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dc.contributor.advisorCampbell, Hugh
dc.contributor.advisorBond, Sophie
dc.contributor.advisorLegun, Katharine
dc.contributor.advisorRosin, Chris
dc.contributor.authorHall, Madeline
dc.date.available2016-11-06T20:24:09Z
dc.date.copyright2016
dc.identifier.citationHall, M. (2016). From ‘Producers’ to ‘Polluters’: Farmers’ experience in the Lake Taupō Water Quality Trading Program (Thesis, Master of Arts). University of Otago. Retrieved from http://hdl.handle.net/10523/6891en
dc.identifier.urihttp://hdl.handle.net/10523/6891
dc.description.abstractImprovement of freshwater quality within New Zealand poses a threat not only to the country’s treasured and pristine waterways, but the culturally and economically dominant agricultural sector as well. Encompassing the nation’s largest lake, the Lake Taupō catchment is considered a national treasure and supports a large tourism industry. After discovering a decline in water clarity in 1999 due to excess nitrogen (N) leaching, the Waikato Regional Council worked with stakeholders to cap the total amount of N in the catchment, implement a cap and trade programme, and create a quasi-government institution to reduce N outputs by 20%. Farmers in the catchment were, for first time in the country’s history, treated in a formal regulatory context as polluters rather than solely agricultural producers. They were also instrumental in creating a new and experimental market based regulatory regime. Using a governmentality approach, this Master’s research will focus on the situated and contextual nature of Lake Taupō farmers’ experiences in this market-based environmental governance system. With this methodology, I examine how we think about governance and government. I focus on the people within, and thought behind, the market-based environmental governance occurring within the Lake Taupo catchment. I investigate farmer characterizations of self and focus on how the farming community questioned the way things were and how they came to be. I do not evaluate the environmental outcomes of the program. Rather, I have investigated how the market-based tool privileged certain ‘rational’ actions, how its practices came to be contested, and how its logics have potentially become solidified within the community. To inform this case study, interviews with eighteen farmers and seven other stakeholders in March of 2015 were analysed and coded using a Foucauldian discourse analysis. This research concludes that over the fifteen years of policy negotiation and implementation, farmer in the catchment transitioned over time from being constituted as ‘producers’, to ‘polluters’, to ‘nitrogen managers’. The market based tool that was implemented did not necessarily change farmers’ environmental beliefs but did require an ‘environmental’ concern to become centralized in farmers’ businesses. This research offers insight into the relevance of farmers’ subjectivities to understand the dynamics and outcomes of a market based policy instrument to manage pollution from agricultural sources.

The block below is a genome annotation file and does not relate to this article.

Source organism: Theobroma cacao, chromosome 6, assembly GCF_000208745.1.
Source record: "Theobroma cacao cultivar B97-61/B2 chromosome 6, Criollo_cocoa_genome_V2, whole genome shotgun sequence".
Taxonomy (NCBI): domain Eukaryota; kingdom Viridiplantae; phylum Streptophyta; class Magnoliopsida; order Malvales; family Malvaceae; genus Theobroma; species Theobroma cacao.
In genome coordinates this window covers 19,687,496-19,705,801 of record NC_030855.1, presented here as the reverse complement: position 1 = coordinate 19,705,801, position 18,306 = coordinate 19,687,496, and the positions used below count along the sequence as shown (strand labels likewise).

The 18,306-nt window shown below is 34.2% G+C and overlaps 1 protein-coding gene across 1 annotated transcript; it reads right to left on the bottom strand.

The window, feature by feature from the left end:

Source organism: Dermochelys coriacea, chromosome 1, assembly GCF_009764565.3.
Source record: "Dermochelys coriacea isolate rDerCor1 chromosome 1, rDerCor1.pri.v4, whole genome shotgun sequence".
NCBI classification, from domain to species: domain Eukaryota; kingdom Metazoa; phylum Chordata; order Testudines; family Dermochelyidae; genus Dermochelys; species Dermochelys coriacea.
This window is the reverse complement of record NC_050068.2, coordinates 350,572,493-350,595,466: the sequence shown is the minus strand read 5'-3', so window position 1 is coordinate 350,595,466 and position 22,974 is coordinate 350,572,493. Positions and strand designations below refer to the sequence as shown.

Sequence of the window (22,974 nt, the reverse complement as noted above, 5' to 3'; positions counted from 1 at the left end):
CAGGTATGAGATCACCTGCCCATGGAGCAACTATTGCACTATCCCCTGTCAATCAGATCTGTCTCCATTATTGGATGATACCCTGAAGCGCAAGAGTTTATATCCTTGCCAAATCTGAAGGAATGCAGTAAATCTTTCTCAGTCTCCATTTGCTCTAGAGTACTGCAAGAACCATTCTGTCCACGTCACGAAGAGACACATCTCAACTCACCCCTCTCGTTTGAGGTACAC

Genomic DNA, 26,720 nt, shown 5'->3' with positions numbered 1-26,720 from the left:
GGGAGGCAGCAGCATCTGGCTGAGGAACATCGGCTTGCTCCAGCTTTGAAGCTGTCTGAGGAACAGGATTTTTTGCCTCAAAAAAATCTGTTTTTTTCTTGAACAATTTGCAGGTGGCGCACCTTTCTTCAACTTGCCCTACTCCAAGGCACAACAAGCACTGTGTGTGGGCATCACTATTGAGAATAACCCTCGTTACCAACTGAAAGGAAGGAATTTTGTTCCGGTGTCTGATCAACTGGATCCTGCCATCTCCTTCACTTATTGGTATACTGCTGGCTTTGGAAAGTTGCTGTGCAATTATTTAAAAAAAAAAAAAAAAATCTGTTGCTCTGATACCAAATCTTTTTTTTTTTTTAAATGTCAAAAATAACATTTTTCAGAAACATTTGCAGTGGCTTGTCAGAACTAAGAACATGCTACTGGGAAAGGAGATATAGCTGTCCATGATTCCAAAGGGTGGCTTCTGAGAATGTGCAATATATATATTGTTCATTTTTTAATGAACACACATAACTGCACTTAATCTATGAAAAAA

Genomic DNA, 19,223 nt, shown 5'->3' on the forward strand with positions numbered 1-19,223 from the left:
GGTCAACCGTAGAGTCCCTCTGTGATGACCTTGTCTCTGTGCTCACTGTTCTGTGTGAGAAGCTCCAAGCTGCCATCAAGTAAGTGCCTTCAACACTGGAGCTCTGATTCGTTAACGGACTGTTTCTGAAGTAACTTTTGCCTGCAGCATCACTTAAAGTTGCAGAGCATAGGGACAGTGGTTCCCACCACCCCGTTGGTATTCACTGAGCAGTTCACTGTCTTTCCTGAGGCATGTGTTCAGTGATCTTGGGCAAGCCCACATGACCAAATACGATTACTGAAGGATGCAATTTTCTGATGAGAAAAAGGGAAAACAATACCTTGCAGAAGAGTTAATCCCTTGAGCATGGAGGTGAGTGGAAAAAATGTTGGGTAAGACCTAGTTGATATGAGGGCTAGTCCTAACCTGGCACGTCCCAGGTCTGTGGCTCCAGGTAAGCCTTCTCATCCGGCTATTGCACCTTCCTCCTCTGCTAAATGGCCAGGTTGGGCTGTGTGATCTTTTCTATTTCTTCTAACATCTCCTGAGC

dc.format.mimetypeapplication/pdf
dc.language.isoen
dc.publisherUniversity of Otago
dc.rightsAll items in OUR Archive are provided for private study and research purposes and are protected by copyright with all rights reserved unless otherwise indicated.
dc.subjectNeoliberalism
dc.subjectGovernmentality
dc.subjectLake Taupo
dc.subjectWater Quality
dc.subjectNew Zealand
dc.subjectSubjectivity
dc.subjectFarmers
dc.titleFrom ‘Producers’ to ‘Polluters’: Farmers’ experience in the Lake Taupō Water Quality Trading Program
dc.typeThesis
dc.date.updated2016-11-06T06:49:41Z
dc.language.rfc3066en
thesis.degree.disciplineDepartment of Sociology, Gender and Social Work
thesis.degree.nameMaster of Arts
thesis.degree.grantorUniversity of Otago
thesis.degree.levelMasters
otago.interloanyes
otago.openaccessOpen
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